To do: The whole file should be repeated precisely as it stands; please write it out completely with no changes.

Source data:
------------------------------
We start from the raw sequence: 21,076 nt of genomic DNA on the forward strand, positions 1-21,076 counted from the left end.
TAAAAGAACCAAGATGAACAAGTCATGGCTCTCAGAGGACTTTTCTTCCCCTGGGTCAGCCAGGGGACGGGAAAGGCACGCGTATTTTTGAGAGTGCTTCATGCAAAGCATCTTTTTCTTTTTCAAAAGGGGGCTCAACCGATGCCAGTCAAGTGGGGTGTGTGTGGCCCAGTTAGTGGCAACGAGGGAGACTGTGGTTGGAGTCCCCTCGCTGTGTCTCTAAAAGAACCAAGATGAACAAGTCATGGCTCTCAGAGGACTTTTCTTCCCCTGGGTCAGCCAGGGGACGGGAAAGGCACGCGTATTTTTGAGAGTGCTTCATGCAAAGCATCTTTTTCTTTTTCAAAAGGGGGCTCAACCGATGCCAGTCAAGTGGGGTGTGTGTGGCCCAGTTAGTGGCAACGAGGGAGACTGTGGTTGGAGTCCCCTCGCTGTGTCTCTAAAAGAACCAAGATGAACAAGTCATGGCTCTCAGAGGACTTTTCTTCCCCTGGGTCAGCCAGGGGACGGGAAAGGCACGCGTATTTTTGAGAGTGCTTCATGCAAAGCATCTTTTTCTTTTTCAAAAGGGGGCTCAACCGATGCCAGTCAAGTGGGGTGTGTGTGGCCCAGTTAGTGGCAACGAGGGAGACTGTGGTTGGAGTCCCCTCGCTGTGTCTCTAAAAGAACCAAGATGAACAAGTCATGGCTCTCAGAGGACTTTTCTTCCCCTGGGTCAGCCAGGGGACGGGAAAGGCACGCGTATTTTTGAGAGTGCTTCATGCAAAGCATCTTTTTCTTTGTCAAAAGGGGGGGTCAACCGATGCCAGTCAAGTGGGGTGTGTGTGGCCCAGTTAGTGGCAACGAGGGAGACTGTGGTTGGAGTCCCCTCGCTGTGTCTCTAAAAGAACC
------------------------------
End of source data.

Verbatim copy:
We start from the raw sequence: 21,076 nt of genomic DNA on the forward strand, positions 1-21,076 counted from the left end.
TAAAAGAACCAAGATGAACAAGTCATGGCTCTCAGAGGACTTTTCTTCCCCTGGGTCAGCCAGGGGACGGGAAAGGCACGCGTATTTTTGAGAGTGCTTCATGCAAAGCATCTTTTTCTTTTTCAAAAGGGGGCTCAACCGATGCCAGTCAAGTGGGGTGTGTGTGGCCCAGTTAGTGGCAACGAGGGAGACTGTGGTTGGAGTCCCCTCGCTGTGTCTCTAAAAGAACCAAGATGAACAAGTCATGGCTCTCAGAGGACTTTTCTTCCCCTGGGTCAGCCAGGGGACGGGAAAGGCACGCGTATTTTTGAGAGTGCTTCATGCAAAGCATCTTTTTCTTTTTCAAAAGGGGGCTCAACCGATGCCAGTCAAGTGGGGTGTGTGTGGCCCAGTTAGTGGCAACGAGGGAGACTGTGGTTGGAGTCCCCTCGCTGTGTCTCTAAAAGAACCAAGATGAACAAGTCATGGCTCTCAGAGGACTTTTCTTCCCCTGGGTCAGCCAGGGGACGGGAAAGGCACGCGTATTTTTGAGAGTGCTTCATGCAAAGCATCTTTTTCTTTTTCAAAAGGGGGCTCAACCGATGCCAGTCAAGTGGGGTGTGTGTGGCCCAGTTAGTGGCAACGAGGGAGACTGTGGTTGGAGTCCCCTCGCTGTGTCTCTAAAAGAACCAAGATGAACAAGTCATGGCTCTCAGAGGACTTTTCTTCCCCTGGGTCAGCCAGGGGACGGGAAAGGCACGCGTATTTTTGAGAGTGCTTCATGCAAAGCATCTTTTTCTTTGTCAAAAGGGGGGGTCAACCGATGCCAGTCAAGTGGGGTGTGTGTGGCCCAGTTAGTGGCAACGAGGGAGACTGTGGTTGGAGTCCCCTCGCTGTGTCTCTAAAAGAACC